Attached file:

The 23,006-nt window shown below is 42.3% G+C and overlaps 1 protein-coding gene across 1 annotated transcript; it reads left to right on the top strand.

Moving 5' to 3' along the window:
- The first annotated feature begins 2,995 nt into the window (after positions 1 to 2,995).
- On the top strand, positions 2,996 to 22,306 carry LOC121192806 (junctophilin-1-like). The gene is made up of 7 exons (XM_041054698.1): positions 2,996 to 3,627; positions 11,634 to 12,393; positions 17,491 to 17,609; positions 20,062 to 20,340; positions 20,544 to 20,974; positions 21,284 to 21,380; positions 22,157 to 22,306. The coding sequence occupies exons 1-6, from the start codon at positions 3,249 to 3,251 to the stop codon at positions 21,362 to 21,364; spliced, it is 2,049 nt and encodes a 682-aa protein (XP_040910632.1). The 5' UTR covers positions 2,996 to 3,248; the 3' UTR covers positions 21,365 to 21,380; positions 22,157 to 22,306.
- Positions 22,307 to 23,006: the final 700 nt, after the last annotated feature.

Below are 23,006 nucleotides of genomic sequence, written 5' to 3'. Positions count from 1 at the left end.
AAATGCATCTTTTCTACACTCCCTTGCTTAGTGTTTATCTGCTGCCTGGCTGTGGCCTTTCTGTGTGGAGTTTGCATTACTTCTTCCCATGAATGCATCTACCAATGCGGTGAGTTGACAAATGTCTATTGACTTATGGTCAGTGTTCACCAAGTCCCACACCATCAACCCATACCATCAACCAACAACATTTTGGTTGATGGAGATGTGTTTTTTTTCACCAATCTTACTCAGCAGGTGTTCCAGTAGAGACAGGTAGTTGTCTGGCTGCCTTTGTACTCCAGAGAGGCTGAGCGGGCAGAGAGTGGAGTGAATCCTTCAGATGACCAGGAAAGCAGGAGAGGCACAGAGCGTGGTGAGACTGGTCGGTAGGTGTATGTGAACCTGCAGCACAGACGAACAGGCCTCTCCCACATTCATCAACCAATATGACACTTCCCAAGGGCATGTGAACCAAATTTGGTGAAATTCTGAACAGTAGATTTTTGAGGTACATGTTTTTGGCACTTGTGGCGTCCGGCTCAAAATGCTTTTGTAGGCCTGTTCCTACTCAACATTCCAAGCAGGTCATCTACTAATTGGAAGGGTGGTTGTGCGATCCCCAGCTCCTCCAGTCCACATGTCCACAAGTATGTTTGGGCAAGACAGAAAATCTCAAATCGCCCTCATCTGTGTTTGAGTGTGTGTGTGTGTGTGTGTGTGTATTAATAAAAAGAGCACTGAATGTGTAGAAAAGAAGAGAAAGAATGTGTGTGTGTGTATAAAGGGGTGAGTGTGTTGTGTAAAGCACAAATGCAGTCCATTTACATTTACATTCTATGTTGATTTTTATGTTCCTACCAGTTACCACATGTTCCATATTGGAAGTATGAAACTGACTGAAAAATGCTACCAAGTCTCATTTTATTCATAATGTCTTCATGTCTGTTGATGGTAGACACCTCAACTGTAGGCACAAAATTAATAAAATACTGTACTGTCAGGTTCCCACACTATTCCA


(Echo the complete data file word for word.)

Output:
The 23,006-nt window shown below is 42.3% G+C and overlaps 1 protein-coding gene across 1 annotated transcript; it reads left to right on the top strand.

Moving 5' to 3' along the window:
- The first annotated feature begins 2,995 nt into the window (after positions 1 to 2,995).
- On the top strand, positions 2,996 to 22,306 carry LOC121192806 (junctophilin-1-like). The gene is made up of 7 exons (XM_041054698.1): positions 2,996 to 3,627; positions 11,634 to 12,393; positions 17,491 to 17,609; positions 20,062 to 20,340; positions 20,544 to 20,974; positions 21,284 to 21,380; positions 22,157 to 22,306. The coding sequence occupies exons 1-6, from the start codon at positions 3,249 to 3,251 to the stop codon at positions 21,362 to 21,364; spliced, it is 2,049 nt and encodes a 682-aa protein (XP_040910632.1). The 5' UTR covers positions 2,996 to 3,248; the 3' UTR covers positions 21,365 to 21,380; positions 22,157 to 22,306.
- Positions 22,307 to 23,006: the final 700 nt, after the last annotated feature.

Below are 23,006 nucleotides of genomic sequence, written 5' to 3'. Positions count from 1 at the left end.
AAATGCATCTTTTCTACACTCCCTTGCTTAGTGTTTATCTGCTGCCTGGCTGTGGCCTTTCTGTGTGGAGTTTGCATTACTTCTTCCCATGAATGCATCTACCAATGCGGTGAGTTGACAAATGTCTATTGACTTATGGTCAGTGTTCACCAAGTCCCACACCATCAACCCATACCATCAACCAACAACATTTTGGTTGATGGAGATGTGTTTTTTTTCACCAATCTTACTCAGCAGGTGTTCCAGTAGAGACAGGTAGTTGTCTGGCTGCCTTTGTACTCCAGAGAGGCTGAGCGGGCAGAGAGTGGAGTGAATCCTTCAGATGACCAGGAAAGCAGGAGAGGCACAGAGCGTGGTGAGACTGGTCGGTAGGTGTATGTGAACCTGCAGCACAGACGAACAGGCCTCTCCCACATTCATCAACCAATATGACACTTCCCAAGGGCATGTGAACCAAATTTGGTGAAATTCTGAACAGTAGATTTTTGAGGTACATGTTTTTGGCACTTGTGGCGTCCGGCTCAAAATGCTTTTGTAGGCCTGTTCCTACTCAACATTCCAAGCAGGTCATCTACTAATTGGAAGGGTGGTTGTGCGATCCCCAGCTCCTCCAGTCCACATGTCCACAAGTATGTTTGGGCAAGACAGAAAATCTCAAATCGCCCTCATCTGTGTTTGAGTGTGTGTGTGTGTGTGTGTGTGTATTAATAAAAAGAGCACTGAATGTGTAGAAAAGAAGAGAAAGAATGTGTGTGTGTGTATAAAGGGGTGAGTGTGTTGTGTAAAGCACAAATGCAGTCCATTTACATTTACATTCTATGTTGATTTTTATGTTCCTACCAGTTACCACATGTTCCATATTGGAAGTATGAAACTGACTGAAAAATGCTACCAAGTCTCATTTTATTCATAATGTCTTCATGTCTGTTGATGGTAGACACCTCAACTGTAGGCACAAAATTAATAAAATACTGTACTGTCAGGTTCCCACACTATTCCA